Breakfast, movable chow shop, Canton, China [c1919] Keystone View Co.

Breakfast, movable chow shop, Canton, China [c1919] Keystone View Co.

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The cross.

I was cruising around the internet and I found a really neat photo of Christ on the cross.   It is in Lake Michigan, near Petosky, MI.  It got me thinking and I wanted to explore where there may be other places which are out of the way, where the cross might be found.  I hope you enjoy my findings, please let me know which is your favorite 🙂

The city of Siauliai was founded in 1236 and controlled by Teutonic Knights during the 14th century. The tradition of placing crosses seems to date from this period and may have risen as a symbol of Lithuanian defiance toward foreign invaders. Since the medieval period, the Hill of Crosses has represented the peaceful resistance of Lithuanian Catholicism to oppression. In 1795, Siauliai was incorporated into Russia but was returned to Lithuania in 1918. Many crosses were erected upon the hill after the peasant uprising of 1831-63. By 1895, there were at least 150 large crosses, in 1914, 200, and by 1940 there were 400 large crosses surrounded by thousands of smaller ones.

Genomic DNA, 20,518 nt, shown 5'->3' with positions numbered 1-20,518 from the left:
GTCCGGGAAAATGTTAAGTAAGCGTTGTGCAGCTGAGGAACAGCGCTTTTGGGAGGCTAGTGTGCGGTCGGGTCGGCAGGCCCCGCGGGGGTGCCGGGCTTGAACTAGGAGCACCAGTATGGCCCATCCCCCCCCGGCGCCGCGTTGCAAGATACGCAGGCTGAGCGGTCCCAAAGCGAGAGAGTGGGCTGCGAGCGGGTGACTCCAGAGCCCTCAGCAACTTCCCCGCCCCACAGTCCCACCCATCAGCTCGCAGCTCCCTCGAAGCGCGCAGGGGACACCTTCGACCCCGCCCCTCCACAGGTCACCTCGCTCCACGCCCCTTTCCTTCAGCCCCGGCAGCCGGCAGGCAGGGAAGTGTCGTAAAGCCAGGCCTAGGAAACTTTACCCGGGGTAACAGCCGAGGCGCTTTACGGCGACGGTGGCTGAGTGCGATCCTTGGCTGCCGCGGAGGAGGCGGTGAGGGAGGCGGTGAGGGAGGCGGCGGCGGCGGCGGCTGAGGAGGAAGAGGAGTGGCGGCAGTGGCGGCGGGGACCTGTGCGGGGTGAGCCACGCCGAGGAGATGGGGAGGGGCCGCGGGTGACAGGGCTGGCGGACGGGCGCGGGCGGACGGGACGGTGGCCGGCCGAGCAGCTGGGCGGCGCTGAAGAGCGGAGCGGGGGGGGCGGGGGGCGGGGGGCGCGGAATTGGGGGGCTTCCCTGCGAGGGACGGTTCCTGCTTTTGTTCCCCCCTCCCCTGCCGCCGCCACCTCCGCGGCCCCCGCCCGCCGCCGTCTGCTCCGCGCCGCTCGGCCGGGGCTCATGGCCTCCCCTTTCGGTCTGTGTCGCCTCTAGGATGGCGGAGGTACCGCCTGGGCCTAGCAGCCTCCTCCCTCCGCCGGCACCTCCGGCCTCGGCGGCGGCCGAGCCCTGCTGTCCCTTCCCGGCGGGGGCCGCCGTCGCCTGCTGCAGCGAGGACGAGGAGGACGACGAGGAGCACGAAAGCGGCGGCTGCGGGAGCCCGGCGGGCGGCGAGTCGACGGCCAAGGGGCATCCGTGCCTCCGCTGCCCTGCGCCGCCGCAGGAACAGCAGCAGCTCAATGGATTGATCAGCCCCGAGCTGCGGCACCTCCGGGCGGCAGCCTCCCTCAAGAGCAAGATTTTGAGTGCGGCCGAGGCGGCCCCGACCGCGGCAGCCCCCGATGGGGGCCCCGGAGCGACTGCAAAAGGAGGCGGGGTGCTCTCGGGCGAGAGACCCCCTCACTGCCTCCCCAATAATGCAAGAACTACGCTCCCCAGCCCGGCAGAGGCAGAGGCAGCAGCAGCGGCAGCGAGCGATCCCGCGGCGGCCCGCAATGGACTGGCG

crosses on a hillAfter being captured by Germany in World War II, the city suffered even more damage when Soviet Russia retook it at the war’s end. From 1944 until Lithuania’s independence in 1991, Siauliai was a part of the Lithuanian Soviet Socialist Republic. During the Soviet era, the pilgrimage to the Hill of Crosses became expression of Lithuanian nationalism. The Soviets repeatedly removed the crosses placed on the hill by Lithuanians.

The hill was leveled three times: during 1961, 1973 and 1975. The crosses were burned or turned into scrap metal, and the area was covered with waste and sewage. Following each of these agonizing experiences local inhabitants and pilgrims from all over Lithuania rapidly replaced crosses upon the sacred hill. In 1985, the Hill of Crosses finally found peace. The reputation of the hill has since spread all over the world and every year it is visited by many thousands of visitors.

The size and variety of crosses is as amazing as their number. Beautifully carved out of wood or sculpted from metal, the crosses range from three meters tall to the countless tiny examples hanging profusely upon the larger crosses.

– See more at: http://www.faithandfacts.com/christianity/lithuania%e2%80%99s-hill-of-crosses/#sthash.5XzaPUP9.dpuf

Petosky, Michigan

The history behind the Little Traverse Bay Crucifix

Each year, if the winter weather allows, Denny Jessick – an Emmet County Sheriff’s Office Marine and Snowmobile Officer – welcomes the public onto the ice of Little Traverse Bay to view a most unique sight that might otherwise go completely unnoticed in this region of beauty.

About 800 feet offshore and under 21 feet of water lies an Italian white marble crucifix, the only known freshwater-underwater crucifix. It came to Petoskey in 1962 in a round-about way, and has become a draw for divers and visitors alike ever since.